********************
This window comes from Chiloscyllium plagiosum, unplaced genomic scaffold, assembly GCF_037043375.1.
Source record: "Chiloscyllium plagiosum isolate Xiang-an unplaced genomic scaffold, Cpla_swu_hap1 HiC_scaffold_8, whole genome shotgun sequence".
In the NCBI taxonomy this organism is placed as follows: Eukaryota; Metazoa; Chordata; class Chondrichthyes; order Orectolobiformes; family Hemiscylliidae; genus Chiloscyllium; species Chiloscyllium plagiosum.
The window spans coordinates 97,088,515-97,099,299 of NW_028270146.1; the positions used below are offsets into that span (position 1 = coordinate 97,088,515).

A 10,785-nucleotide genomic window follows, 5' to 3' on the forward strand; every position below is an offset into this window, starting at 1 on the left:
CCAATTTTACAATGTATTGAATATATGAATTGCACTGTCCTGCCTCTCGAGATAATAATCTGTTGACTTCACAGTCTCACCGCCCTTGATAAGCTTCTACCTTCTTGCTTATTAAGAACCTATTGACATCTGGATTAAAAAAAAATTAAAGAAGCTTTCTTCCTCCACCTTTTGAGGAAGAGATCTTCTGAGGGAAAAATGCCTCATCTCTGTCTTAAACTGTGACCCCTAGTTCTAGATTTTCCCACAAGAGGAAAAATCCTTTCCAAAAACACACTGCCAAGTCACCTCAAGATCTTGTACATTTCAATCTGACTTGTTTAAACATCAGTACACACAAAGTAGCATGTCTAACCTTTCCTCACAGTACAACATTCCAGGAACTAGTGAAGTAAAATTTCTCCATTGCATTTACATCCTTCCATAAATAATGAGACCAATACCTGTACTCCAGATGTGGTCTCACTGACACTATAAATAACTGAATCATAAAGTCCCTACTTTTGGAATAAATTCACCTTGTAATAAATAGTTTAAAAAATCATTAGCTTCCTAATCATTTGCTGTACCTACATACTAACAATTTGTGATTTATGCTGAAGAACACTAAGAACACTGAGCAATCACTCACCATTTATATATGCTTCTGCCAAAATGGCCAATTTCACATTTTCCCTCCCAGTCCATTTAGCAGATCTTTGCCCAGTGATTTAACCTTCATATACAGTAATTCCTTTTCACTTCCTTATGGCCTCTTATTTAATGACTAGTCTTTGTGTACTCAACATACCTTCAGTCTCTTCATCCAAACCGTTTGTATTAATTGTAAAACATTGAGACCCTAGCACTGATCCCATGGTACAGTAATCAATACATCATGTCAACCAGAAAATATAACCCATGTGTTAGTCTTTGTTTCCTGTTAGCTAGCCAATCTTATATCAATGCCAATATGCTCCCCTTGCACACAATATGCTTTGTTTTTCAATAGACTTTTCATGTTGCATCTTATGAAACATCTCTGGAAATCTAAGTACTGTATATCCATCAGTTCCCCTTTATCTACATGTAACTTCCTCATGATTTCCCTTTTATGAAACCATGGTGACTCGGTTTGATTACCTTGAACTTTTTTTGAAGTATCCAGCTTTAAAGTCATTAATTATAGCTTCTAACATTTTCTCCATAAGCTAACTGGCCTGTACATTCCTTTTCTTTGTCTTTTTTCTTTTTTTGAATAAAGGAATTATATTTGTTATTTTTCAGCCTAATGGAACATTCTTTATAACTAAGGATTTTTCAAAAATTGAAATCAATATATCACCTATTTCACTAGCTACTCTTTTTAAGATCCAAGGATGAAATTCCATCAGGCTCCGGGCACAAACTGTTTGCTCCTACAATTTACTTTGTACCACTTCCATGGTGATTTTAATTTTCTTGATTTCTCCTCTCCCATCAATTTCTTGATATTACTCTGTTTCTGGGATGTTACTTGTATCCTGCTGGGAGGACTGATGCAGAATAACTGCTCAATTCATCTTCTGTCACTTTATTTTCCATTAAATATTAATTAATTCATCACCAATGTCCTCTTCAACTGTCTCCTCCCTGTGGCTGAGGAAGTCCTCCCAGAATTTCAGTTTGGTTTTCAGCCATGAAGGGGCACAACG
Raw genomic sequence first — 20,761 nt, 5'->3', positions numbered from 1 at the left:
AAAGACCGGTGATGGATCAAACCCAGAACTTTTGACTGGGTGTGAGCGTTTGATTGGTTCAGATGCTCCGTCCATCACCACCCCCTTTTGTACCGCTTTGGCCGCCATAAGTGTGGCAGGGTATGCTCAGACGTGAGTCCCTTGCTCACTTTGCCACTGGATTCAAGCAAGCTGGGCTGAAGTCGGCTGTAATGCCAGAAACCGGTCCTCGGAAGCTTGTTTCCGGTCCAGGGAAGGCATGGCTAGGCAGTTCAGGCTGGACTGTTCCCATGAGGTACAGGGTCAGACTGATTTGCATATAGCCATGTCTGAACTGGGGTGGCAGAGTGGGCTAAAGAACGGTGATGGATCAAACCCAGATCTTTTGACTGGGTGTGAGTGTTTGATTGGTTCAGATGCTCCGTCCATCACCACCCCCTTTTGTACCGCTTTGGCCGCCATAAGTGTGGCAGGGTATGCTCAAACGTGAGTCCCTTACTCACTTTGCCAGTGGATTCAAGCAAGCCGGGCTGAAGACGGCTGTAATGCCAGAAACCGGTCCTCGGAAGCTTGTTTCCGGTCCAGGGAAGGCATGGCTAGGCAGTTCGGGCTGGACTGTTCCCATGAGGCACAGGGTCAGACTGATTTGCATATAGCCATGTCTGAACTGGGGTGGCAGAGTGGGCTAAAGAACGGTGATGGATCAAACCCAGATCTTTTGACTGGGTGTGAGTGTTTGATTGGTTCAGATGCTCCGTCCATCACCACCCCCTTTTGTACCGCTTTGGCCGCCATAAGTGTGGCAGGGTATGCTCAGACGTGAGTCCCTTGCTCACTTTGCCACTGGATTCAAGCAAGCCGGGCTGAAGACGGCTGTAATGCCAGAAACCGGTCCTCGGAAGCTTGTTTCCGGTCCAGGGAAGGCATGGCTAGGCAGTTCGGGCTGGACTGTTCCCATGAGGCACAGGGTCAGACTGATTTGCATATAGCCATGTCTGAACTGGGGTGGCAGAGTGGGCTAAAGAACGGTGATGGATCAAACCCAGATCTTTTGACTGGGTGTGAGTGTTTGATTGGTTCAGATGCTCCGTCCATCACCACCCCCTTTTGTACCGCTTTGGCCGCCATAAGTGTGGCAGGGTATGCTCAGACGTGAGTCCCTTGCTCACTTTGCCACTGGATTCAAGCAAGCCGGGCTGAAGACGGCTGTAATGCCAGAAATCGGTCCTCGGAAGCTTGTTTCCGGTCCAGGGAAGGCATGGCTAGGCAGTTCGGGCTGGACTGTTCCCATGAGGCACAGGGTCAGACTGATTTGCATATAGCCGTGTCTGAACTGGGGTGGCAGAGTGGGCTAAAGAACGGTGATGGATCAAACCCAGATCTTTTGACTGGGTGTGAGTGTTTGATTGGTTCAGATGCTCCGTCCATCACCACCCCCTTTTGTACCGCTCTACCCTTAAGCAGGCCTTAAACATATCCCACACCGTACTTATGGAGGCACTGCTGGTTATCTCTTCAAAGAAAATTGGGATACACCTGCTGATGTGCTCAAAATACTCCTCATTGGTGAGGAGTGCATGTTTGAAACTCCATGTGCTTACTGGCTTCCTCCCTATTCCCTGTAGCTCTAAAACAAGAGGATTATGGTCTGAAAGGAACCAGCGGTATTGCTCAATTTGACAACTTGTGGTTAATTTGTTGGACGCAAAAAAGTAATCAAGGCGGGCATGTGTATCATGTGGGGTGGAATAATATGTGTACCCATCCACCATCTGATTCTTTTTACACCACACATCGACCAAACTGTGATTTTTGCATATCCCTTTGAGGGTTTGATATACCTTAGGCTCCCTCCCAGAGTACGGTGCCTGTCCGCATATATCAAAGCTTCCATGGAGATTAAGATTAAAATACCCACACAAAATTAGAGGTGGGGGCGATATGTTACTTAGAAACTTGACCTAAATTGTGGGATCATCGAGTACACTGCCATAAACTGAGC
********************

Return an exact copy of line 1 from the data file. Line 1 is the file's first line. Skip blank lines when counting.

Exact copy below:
This window comes from Chiloscyllium plagiosum, unplaced genomic scaffold, assembly GCF_037043375.1.